In response to criticism from students over their response to terrorism in D.C., handling of police brutality and the abrupt cancellation of winter quarter, Stanford officials announced yesterday that a 60-foot, 27-million-dollar monument has been erected on campus. The monument is reportedly made of pure Carrara marble, weighs nearly a ton and portrays a forty-foot student sitting at a desk, attending class via Zoom.
Although the inscription on the accompanying bronze plaque was not included in the official statement, students on campus report that it begins with, “Although we are living in unprecedented times, your strength and perseverance has allowed us to continue to strengthen our sense of community” and ends with, “Deborah, could you squeeze in another platitude at the end? No, don’t write that on the plaque.”
When asked via email about the announcement, student reception was lukewarm.
“Do they think we’re upset that they’re not telling us how great we are? They’ve said that in, like, every email since last March,” wrote Ariana Lloyd ’23. “Personally, I’m upset because police let white supremacists storm the Capitol, but maybe that’s just me.”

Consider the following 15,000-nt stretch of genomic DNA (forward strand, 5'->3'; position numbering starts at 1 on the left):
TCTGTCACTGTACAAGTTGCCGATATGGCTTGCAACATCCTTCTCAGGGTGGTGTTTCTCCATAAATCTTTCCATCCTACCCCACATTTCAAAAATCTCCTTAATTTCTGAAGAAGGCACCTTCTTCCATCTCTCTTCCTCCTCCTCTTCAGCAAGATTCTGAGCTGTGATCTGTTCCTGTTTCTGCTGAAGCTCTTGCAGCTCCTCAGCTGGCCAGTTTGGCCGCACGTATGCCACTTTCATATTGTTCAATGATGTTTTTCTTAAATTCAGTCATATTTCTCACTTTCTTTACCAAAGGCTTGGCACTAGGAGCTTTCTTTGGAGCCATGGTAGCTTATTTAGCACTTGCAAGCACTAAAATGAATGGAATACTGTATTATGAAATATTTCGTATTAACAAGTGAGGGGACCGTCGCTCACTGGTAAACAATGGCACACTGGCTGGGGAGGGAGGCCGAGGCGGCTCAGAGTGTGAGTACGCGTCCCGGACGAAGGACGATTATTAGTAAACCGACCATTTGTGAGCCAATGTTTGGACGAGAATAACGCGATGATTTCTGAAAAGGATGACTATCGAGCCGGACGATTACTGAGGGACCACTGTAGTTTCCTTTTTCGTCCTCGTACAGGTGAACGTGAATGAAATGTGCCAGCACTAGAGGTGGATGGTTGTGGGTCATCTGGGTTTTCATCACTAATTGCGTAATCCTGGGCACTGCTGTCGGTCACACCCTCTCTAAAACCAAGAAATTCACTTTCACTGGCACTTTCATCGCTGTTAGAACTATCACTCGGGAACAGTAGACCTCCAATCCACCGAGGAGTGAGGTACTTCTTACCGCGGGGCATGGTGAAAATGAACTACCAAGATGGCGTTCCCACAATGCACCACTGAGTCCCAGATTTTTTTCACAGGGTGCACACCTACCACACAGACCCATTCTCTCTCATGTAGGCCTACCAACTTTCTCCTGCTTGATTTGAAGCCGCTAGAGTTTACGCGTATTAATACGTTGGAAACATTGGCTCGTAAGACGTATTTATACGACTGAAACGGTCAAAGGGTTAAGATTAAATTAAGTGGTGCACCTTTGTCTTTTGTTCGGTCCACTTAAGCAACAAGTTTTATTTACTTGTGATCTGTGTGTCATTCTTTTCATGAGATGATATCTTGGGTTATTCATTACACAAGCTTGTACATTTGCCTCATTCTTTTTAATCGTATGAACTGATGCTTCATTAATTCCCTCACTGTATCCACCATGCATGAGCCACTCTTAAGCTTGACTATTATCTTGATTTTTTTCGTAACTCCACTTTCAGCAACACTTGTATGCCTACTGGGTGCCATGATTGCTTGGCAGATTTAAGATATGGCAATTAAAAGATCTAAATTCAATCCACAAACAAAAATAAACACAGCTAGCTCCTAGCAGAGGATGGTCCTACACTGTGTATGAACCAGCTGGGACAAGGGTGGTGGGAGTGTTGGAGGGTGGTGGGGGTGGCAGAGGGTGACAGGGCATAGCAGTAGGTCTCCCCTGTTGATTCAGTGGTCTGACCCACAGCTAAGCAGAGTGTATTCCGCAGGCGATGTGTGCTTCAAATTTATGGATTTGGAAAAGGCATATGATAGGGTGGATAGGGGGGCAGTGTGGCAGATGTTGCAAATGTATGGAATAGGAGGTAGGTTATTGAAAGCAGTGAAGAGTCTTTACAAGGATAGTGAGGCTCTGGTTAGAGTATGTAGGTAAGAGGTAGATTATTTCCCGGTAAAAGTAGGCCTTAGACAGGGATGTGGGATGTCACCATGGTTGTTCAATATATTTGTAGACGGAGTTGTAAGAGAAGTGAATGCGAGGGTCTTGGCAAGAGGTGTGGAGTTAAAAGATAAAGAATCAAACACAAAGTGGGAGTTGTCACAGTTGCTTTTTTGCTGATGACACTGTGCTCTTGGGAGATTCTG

“How much did you say that thing cost?” asked David Cade ’23. “Twenty-seven million dollars? It would have been nice if, say, six hundred could have gone towards my non-refundable plane ticket. But I guess the monument is fine.”
“Yeah, I saw that thing,” said Aaron Zhang ’24. “They actually put it right outside my dorm room window, so now I’m just staring at that guy’s ass all day.”
President Marc Tessier-Lavigne expressed confusion at the response.
“Our hope was that this monument could stand as a testament to the hard work and bravery that Stanford students have demonstrated during this difficult period,” Tessier-Lavigne told The Daily. “We’re not sure why students are reacting negatively. Do you want a bigger statue? More emails expressing my sincere personal condolences? It’s just so hard to keep you all happy.”
At press time, Stanford administrators have informed students that to cover the cost and maintenance of the monument, tuition will increase by five percent for the spring quarter.
Editor’s Note: This article is purely satirical and fictitious. All attributions in this article are not genuine, and this story should be read in the context of pure entertainment only.
Contact Sofie Storan at sofiefs ‘at’ stanford.edu.